Teddy and Fall Update

I might be a little achy today, but it’s essential to carpe the diem, so after lunch I put his regular halter on Teddy and then the head collar. He was VERY happy, sure we were going somewhere. I soon took it off. Then I took my time getting ready for a walk having learned he would sit still for me to adorn him in his new control apparatus. The regular halter connects to a “seat belt” in the car and Teddy recognizes it as his “coat.” “Put your coat on” means we’re going for a walk.

When he was a puppy, I tried the head collar, and he wouldn’t have anything to do with it. He did what a lot of dogs do; he pulled at it with his front legs, tried to rub it off on the ground, and generally STOPPED walking with it so I gave up. Today was completely different. He’s not a puppy anymore; he’s a mature dog of 4.

I made Bear stay home since this was going to be Teddy’s Day to Learn, Dammit! My goal was to take him to his favorite place to his favorite walk and show him nothing would change except he’d have a head collar. It was a good strategy. For a while, at first, he tried to get it off but all the good smells tempted him away from that and pretty soon he was just walking along as usual except that when he pulled, the head collar made him turn around and look at me. I’ve long understood that when Teddy is under the spell of “the wild” his mind empties of everything else.

When I took other dogs to puppy school in days of yore, “Watch me!” was the first command they learned. That’s what you want your dog to do; know you’re there and pay attention to your commands. Since I long ago quit commanding dogs around, I didn’t emphasize this with Teddy.

Bear didn’t need to be taught and Huskies don’t learn it. I also think living with Huskies made me a lazy dog owner. They are what they are and it’s pretty much take it or leave it, and, like Huskies, Bear is less mastered by her human than she cooperates with me. Teddy is another kind of dog completely and I haven’t had one like him in a long time — if ever. He’s incredibly smart. Dusty was the last “normal” (and he wasn’t normal) dog I have had. Bear and I did obedience school together, but after that, I used the head collar with her. I knew her by then and there was no reason for me to command her around. She responds much better to a soft voice saying, “Bear, walk with me,” than she did to “Bear, HEEL!” I now know that dogs of her type are just like that. Their whole mission in life is to keep everything calm so they can recognize the enemy if one appears.

Yesterday showed me I had to get on the ball with Teddy. By the time we’d gone 1/4 mile, Teddy got it. The thing about the head collar is that if he pulls too far ahead, the collar will turn his head back toward me. He loved that. It was as if everything that drew his attention away from me happened but then, to his surprise and joy, he found me again. Only one other dog in my experience reacted that way to the head collar; Persie the Sweet Pit Bull.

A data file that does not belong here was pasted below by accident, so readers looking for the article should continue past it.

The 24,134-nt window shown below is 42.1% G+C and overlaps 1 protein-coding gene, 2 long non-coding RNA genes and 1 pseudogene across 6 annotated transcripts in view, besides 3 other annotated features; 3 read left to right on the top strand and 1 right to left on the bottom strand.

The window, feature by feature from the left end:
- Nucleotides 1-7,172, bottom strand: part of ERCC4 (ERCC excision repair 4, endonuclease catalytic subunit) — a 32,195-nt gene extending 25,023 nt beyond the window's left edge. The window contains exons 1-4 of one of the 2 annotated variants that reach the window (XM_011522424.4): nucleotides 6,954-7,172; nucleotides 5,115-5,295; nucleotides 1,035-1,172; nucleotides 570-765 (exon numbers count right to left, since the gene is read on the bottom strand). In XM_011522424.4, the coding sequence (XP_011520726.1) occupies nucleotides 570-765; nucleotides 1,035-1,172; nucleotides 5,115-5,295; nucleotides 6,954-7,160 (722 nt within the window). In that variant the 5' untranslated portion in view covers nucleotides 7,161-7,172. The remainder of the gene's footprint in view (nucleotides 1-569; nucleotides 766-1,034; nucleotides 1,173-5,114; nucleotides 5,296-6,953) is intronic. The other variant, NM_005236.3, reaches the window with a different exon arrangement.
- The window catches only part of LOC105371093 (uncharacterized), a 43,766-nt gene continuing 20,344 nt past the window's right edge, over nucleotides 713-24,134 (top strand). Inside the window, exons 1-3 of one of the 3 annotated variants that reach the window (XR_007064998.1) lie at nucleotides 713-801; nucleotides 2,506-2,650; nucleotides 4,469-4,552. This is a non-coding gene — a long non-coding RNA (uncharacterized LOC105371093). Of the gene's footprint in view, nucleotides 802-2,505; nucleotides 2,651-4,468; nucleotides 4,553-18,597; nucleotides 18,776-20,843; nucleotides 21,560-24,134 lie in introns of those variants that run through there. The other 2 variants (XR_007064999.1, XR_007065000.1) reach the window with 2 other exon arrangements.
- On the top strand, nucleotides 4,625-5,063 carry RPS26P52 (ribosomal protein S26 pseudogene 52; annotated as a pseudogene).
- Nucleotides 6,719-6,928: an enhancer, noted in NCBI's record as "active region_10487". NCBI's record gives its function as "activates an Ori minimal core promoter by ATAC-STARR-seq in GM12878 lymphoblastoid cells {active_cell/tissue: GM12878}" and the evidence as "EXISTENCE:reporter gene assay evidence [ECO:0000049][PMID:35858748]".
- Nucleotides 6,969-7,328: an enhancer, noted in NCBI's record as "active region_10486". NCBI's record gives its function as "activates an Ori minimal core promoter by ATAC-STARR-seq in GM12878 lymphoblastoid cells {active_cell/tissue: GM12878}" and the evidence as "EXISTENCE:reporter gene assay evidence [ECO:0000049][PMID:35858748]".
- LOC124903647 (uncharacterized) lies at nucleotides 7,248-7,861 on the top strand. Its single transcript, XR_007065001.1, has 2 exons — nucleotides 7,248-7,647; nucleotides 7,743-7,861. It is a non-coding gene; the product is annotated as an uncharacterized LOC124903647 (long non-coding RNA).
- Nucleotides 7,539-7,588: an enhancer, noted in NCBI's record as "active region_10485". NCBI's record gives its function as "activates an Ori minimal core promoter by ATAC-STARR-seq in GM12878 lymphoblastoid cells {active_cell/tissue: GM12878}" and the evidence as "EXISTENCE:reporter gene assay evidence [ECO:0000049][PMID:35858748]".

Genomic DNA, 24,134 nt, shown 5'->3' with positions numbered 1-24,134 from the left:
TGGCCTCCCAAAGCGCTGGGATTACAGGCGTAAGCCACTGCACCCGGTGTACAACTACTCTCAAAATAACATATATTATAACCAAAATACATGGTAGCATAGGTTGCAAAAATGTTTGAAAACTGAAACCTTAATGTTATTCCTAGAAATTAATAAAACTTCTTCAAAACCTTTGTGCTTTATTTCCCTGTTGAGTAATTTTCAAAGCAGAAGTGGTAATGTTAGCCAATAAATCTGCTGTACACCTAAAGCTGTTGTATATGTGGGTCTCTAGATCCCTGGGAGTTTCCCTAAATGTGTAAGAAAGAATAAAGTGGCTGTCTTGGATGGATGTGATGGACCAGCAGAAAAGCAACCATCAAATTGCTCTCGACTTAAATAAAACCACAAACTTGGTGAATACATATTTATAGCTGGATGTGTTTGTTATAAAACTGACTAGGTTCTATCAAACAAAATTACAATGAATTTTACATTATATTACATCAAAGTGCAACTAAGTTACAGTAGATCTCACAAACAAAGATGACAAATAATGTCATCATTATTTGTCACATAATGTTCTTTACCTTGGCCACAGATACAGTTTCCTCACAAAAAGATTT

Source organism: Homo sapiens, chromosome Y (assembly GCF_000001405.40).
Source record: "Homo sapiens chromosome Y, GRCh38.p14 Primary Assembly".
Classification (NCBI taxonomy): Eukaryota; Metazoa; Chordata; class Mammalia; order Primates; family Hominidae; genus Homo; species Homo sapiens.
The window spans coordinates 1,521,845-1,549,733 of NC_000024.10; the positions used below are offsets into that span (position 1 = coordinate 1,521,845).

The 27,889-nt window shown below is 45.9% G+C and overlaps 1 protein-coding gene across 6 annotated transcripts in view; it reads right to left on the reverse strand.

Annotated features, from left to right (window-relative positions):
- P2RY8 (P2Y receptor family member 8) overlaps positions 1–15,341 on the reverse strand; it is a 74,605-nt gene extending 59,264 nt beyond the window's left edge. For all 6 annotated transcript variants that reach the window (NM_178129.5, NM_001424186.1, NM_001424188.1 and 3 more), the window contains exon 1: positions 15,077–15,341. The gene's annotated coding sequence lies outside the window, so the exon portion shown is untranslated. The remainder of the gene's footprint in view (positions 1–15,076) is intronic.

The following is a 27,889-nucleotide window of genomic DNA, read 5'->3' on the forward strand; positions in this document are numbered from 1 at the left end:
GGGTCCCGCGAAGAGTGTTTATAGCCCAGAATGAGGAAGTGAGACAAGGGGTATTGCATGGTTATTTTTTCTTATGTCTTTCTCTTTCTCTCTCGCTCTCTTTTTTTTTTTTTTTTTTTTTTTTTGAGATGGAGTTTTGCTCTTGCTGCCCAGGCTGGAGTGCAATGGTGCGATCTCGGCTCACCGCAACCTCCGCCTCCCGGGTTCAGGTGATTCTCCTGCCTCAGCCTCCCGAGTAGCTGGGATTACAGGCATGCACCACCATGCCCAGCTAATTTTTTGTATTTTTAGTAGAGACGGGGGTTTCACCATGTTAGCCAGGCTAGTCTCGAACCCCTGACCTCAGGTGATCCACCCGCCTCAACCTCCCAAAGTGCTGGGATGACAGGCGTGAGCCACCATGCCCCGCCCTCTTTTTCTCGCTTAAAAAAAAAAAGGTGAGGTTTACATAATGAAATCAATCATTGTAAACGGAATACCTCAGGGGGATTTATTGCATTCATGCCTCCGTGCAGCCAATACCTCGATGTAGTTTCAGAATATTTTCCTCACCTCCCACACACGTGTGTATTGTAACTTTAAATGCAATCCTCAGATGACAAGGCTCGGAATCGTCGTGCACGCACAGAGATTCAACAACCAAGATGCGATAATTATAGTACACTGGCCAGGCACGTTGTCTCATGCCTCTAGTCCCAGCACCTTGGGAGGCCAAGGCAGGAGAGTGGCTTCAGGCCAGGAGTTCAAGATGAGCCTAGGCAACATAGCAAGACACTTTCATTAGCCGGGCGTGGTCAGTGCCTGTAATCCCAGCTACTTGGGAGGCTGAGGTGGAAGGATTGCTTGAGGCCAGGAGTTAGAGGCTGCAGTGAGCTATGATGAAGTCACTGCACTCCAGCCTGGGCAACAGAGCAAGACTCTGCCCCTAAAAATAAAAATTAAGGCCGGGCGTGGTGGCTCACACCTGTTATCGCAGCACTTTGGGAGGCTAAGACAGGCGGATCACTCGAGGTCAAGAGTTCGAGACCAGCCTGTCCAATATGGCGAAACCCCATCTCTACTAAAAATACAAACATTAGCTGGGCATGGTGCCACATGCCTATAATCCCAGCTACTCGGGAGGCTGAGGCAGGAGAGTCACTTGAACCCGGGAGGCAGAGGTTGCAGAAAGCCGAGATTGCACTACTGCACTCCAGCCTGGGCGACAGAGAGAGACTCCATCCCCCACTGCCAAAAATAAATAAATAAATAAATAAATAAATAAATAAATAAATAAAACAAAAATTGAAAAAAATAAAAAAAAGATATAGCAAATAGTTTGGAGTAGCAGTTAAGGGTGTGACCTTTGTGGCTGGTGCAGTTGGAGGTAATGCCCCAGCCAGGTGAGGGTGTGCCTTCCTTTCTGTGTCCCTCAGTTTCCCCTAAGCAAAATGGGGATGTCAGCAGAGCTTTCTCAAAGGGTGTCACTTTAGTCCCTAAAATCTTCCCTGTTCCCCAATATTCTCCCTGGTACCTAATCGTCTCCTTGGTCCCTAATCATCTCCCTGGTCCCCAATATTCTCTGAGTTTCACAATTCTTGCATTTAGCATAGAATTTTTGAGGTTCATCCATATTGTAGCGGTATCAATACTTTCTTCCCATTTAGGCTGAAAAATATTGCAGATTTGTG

We had a wonderful walk; slow, because I’m achy, and my knees hurt, but peaceful and successful. A car came by and Teddy was no problem to control. I’m proud of my little dog for learning so quickly.

10 thoughts on “Teddy and Fall Update

    • Yay snow!!!! Not the most fun walk today but not the worst, either. I think the same as you; walk if you can and when you can (or bike… 😉 ) And Teddy is an extremely happy dog. That was just what he needed, maybe wanted.

  1. I refer to those Halties/Gentle Leaders as power steering for dogs. Used one on a young Maia (Malamute) when we were learning to run together in a park where there were lots of squirrels. Life changing, for both of us. I’m glad Teddy “got it” so quickly, so now your lives – and Bear’s as well – will improve with more frequent and calmer walks. Win-win-win!

    • I’m happy — and six weeks ahead of the advent of the crane tourists so there’s time to train. I think Teddy will be like Dusty who soon learned to walk with me with or without the Halti.

  2. Teddy’s growing up — and he’s had a chance to see that it doesn’t harm Bear during your walks. Will you still walk with them separately, though, until he’s really used to the new routine? I’m glad you weren’t seriously hurt, but do be careful out there!

    • Teddy is definitely growing up, finally! 😉 I’m going to walk them separately for the next few days just to be sure Teddy really gets it and I can give him my full attention. What happened yesterday could have been very very bad for all three of us. I could’ve been hurt and my friends might not have been able to hold the dogs. It’s wide open country out there which (I think) is still safer than city streets, but not good. I’m sure Teddy would have found people, but no idea what Bear would have done — very likely stayed with Teddy because that’s her job. She might have tried to protect him from people who would try to help them. No idea. They might both have gone to people, but I have no way to know and I don’t ever want to know. There are two other dogs like Bear out there. One has a herd of sheep, the other a herd of cattle. They are pretty far away, but that’s normally what dogs like Bear do. They could’ve ended up shot.

  3. Teddy is a smart one and it shows as he accepted the haltie quickly. I think most dogs are like children and want to have boundaries. I’m also relieved that you and the dogs are all okay! ❤

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